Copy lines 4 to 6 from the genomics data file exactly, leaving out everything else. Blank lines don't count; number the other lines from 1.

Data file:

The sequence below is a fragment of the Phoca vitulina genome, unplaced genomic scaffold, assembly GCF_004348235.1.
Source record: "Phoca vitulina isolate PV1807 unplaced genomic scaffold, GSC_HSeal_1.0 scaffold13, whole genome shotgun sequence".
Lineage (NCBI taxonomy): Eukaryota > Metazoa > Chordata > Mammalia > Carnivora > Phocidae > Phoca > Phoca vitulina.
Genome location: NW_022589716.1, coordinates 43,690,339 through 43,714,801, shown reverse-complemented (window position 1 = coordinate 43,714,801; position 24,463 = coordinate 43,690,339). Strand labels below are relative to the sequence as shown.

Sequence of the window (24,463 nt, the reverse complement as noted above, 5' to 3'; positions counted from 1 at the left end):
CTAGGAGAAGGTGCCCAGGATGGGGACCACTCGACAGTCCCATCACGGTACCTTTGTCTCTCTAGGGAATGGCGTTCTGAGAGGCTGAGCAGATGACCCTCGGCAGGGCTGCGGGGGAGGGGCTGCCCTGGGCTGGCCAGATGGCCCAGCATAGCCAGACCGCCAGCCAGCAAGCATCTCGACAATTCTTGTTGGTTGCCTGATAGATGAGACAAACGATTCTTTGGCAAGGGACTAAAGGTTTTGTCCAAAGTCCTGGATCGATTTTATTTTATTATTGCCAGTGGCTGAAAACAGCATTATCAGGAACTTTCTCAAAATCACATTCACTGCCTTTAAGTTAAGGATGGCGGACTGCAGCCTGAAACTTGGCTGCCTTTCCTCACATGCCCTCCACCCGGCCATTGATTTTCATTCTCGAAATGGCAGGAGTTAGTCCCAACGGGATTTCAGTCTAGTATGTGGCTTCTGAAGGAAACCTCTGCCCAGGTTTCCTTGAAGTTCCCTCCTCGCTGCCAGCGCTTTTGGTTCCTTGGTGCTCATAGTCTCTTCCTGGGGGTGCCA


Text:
Genome location: NW_022589716.1, coordinates 43,690,339 through 43,714,801, shown reverse-complemented (window position 1 = coordinate 43,714,801; position 24,463 = coordinate 43,690,339). Strand labels below are relative to the sequence as shown.

Sequence of the window (24,463 nt, the reverse complement as noted above, 5' to 3'; positions counted from 1 at the left end):
CTAGGAGAAGGTGCCCAGGATGGGGACCACTCGACAGTCCCATCACGGTACCTTTGTCTCTCTAGGGAATGGCGTTCTGAGAGGCTGAGCAGATGACCCTCGGCAGGGCTGCGGGGGAGGGGCTGCCCTGGGCTGGCCAGATGGCCCAGCATAGCCAGACCGCCAGCCAGCAAGCATCTCGACAATTCTTGTTGGTTGCCTGATAGATGAGACAAACGATTCTTTGGCAAGGGACTAAAGGTTTTGTCCAAAGTCCTGGATCGATTTTATTTTATTATTGCCAGTGGCTGAAAACAGCATTATCAGGAACTTTCTCAAAATCACATTCACTGCCTTTAAGTTAAGGATGGCGGACTGCAGCCTGAAACTTGGCTGCCTTTCCTCACATGCCCTCCACCCGGCCATTGATTTTCATTCTCGAAATGGCAGGAGTTAGTCCCAACGGGATTTCAGTCTAGTATGTGGCTTCTGAAGGAAACCTCTGCCCAGGTTTCCTTGAAGTTCCCTCCTCGCTGCCAGCGCTTTTGGTTCCTTGGTGCTCATAGTCTCTTCCTGGGGGTGCCA